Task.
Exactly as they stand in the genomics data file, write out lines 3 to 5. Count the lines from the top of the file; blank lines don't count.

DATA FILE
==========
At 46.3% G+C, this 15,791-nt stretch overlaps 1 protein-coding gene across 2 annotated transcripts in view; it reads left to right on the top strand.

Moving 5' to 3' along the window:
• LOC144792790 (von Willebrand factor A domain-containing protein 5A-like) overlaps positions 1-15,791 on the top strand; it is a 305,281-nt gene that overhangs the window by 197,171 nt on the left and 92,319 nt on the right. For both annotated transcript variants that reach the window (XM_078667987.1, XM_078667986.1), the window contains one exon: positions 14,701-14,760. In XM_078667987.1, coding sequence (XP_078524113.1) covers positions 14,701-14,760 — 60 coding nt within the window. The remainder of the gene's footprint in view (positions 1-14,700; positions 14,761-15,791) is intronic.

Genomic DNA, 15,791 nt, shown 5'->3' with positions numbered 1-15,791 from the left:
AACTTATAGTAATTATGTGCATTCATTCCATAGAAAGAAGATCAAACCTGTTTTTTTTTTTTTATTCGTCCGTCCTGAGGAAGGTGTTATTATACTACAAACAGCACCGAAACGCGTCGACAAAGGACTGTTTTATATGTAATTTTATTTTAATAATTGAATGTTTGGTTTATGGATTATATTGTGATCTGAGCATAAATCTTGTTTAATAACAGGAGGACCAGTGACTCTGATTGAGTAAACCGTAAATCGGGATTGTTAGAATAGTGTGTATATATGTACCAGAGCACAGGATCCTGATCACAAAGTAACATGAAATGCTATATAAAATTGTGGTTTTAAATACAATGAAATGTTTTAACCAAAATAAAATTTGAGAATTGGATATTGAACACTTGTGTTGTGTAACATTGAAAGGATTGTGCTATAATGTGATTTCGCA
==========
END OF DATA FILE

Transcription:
• LOC144792790 (von Willebrand factor A domain-containing protein 5A-like) overlaps positions 1-15,791 on the top strand; it is a 305,281-nt gene that overhangs the window by 197,171 nt on the left and 92,319 nt on the right. For both annotated transcript variants that reach the window (XM_078667987.1, XM_078667986.1), the window contains one exon: positions 14,701-14,760. In XM_078667987.1, coding sequence (XP_078524113.1) covers positions 14,701-14,760 — 60 coding nt within the window. The remainder of the gene's footprint in view (positions 1-14,700; positions 14,761-15,791) is intronic.

Genomic DNA, 15,791 nt, shown 5'->3' with positions numbered 1-15,791 from the left:
AACTTATAGTAATTATGTGCATTCATTCCATAGAAAGAAGATCAAACCTGTTTTTTTTTTTTTATTCGTCCGTCCTGAGGAAGGTGTTATTATACTACAAACAGCACCGAAACGCGTCGACAAAGGACTGTTTTATATGTAATTTTATTTTAATAATTGAATGTTTGGTTTATGGATTATATTGTGATCTGAGCATAAATCTTGTTTAATAACAGGAGGACCAGTGACTCTGATTGAGTAAACCGTAAATCGGGATTGTTAGAATAGTGTGTATATATGTACCAGAGCACAGGATCCTGATCACAAAGTAACATGAAATGCTATATAAAATTGTGGTTTTAAATACAATGAAATGTTTTAACCAAAATAAAATTTGAGAATTGGATATTGAACACTTGTGTTGTGTAACATTGAAAGGATTGTGCTATAATGTGATTTCGCA